Counselling and Constellations

Over the last three or four years I’ve undertaken a couple of different rounds of psychotherapy. I liken the experience to that of spotting constellations in the night sky.

A deep red sky over the silhouette of a treeline, with stars beginning to appear. Six crisscrossing straight lines each connect three to five stars in a row, giving the illusion that their location is not random.
If you’ve got enough arbitrary points, of course, you can draw whatever lines you want. But that’s not the metaphor I’m going for.

That’s probably the result of the goal I stated when going in to the first round: I’d like you to help while I take myself apart, try to understand how I work, and then put myself back together again.1 I’m trying to connect the dots between who-I-once-was and who-I-am-now and find causal influences.

As I’m sure you can imagine: with an opening statement like that I needed to contact a few different therapists before I found one who was compatible with my aims2. But then, I was always taught to get three quotes before hiring a professional.

Two abstract constellations of stars drawn onto a picture of stars over the hills as the last of the sunlight begins to vanish.
Constellations are necessarily subjective. It’s always pleased me to think about how Orion the Hunter, one of the Northern hemisphere’s most-recognisable Winter visitors, was  interpreted by the Lakota people to represent a bison, and some Indian traditions see it as a deer.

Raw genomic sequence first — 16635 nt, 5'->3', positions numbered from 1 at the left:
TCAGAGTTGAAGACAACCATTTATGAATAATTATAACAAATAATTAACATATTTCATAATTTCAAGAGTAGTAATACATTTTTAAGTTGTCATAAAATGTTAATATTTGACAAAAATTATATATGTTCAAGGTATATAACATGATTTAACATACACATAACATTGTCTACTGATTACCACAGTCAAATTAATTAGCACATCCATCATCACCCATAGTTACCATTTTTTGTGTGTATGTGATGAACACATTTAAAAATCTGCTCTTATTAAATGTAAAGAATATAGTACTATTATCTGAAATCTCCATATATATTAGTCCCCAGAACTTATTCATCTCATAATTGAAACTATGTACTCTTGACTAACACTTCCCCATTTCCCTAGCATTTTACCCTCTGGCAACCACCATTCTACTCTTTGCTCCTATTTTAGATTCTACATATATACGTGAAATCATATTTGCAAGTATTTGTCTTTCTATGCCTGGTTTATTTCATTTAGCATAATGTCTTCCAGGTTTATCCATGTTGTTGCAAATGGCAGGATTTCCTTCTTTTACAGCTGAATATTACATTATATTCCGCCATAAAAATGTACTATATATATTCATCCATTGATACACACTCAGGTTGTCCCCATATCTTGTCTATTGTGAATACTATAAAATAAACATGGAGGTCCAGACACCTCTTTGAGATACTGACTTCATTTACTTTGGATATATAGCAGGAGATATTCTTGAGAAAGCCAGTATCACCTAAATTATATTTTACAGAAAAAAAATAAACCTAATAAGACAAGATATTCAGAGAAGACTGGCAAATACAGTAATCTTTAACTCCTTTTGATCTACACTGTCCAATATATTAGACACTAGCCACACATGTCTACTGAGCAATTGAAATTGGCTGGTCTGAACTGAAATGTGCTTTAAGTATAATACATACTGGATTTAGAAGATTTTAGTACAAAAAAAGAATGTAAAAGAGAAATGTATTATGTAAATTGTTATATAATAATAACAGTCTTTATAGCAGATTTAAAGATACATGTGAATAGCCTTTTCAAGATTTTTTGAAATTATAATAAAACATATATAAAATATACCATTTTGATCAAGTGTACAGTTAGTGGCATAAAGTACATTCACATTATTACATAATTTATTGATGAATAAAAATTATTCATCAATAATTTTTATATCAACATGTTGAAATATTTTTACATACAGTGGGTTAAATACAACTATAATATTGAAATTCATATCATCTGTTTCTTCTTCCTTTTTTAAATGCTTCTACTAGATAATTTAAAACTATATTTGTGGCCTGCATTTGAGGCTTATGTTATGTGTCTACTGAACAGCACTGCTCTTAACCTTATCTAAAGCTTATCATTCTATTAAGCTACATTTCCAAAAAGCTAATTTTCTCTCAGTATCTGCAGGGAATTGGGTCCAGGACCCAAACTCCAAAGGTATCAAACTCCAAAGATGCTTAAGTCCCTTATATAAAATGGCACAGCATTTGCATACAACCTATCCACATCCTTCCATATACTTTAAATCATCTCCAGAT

It’s that “connecting the dots” that feels like constellation-spotting. A lot of the counselling work (and the “homework” that came afterwards) has stemmed from ideas like:

  • This star represents a moment in my past.
  • This star represents a facet of my identity today.
  • If we draw a line from one to the other, what does the resulting constellation look like?

I suppose that what I’ve been doing is using the lens of retrospection to ask: “Hey, why am I like this? Is this part of it? And what impact did that have on me? Why can’t I see it?”

When you’re stargazing, sometimes you have to ask somebody to point out the shape in front of you before you can see it for yourself.

A silhouette of a person sits on a rock, gazing up at an incredible number of stars in an inky black sky.
A better writer would make an allusion to looking into one’s past through the symbolism of looking into the Universe’s past, but I’m not that writer.

I haven’t yet finished this self-analytical journey, but I’m in an extended “homework” phase where I’m finding my own way: joining the dots for myself. Once somebody’s helped you find those constellations that mean something to you, it’s easier to pick them out when you stargaze alone.


1 To nobody’s surprise whatsoever, I can reveal that ever since I was a child I’ve enjoyed taking things apart to understand how they work. I wasn’t always so good at putting them back together again, though. My first alarm clock died that way, as did countless small clockwork and electronic toys.

2 I also used my introductory contact to lay out my counselling qualifications, in case they were a barrier for a potential therapist, but it turns out this wasn’t as much of a barrier as the fact that I arrived with a concrete mandate.